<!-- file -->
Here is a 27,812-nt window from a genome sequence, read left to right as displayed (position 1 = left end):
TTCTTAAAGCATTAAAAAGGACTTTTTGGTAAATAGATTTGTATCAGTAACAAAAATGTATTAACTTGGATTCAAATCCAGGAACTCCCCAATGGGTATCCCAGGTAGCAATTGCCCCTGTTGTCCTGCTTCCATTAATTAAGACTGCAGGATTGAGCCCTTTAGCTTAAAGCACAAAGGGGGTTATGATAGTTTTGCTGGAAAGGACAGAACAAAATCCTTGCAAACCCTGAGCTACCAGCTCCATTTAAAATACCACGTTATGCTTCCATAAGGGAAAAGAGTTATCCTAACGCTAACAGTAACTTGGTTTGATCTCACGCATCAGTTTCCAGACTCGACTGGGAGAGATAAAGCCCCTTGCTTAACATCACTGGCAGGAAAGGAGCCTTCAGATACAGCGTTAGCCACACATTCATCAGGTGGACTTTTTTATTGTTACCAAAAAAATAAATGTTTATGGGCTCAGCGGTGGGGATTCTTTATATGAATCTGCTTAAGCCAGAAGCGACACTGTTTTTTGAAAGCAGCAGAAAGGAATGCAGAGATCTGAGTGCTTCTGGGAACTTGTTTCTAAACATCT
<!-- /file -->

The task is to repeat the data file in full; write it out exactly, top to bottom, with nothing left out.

Here is a 27,812-nt window from a genome sequence, read left to right as displayed (position 1 = left end):
TTCTTAAAGCATTAAAAAGGACTTTTTGGTAAATAGATTTGTATCAGTAACAAAAATGTATTAACTTGGATTCAAATCCAGGAACTCCCCAATGGGTATCCCAGGTAGCAATTGCCCCTGTTGTCCTGCTTCCATTAATTAAGACTGCAGGATTGAGCCCTTTAGCTTAAAGCACAAAGGGGGTTATGATAGTTTTGCTGGAAAGGACAGAACAAAATCCTTGCAAACCCTGAGCTACCAGCTCCATTTAAAATACCACGTTATGCTTCCATAAGGGAAAAGAGTTATCCTAACGCTAACAGTAACTTGGTTTGATCTCACGCATCAGTTTCCAGACTCGACTGGGAGAGATAAAGCCCCTTGCTTAACATCACTGGCAGGAAAGGAGCCTTCAGATACAGCGTTAGCCACACATTCATCAGGTGGACTTTTTTATTGTTACCAAAAAAATAAATGTTTATGGGCTCAGCGGTGGGGATTCTTTATATGAATCTGCTTAAGCCAGAAGCGACACTGTTTTTTGAAAGCAGCAGAAAGGAATGCAGAGATCTGAGTGCTTCTGGGAACTTGTTTCTAAACATCT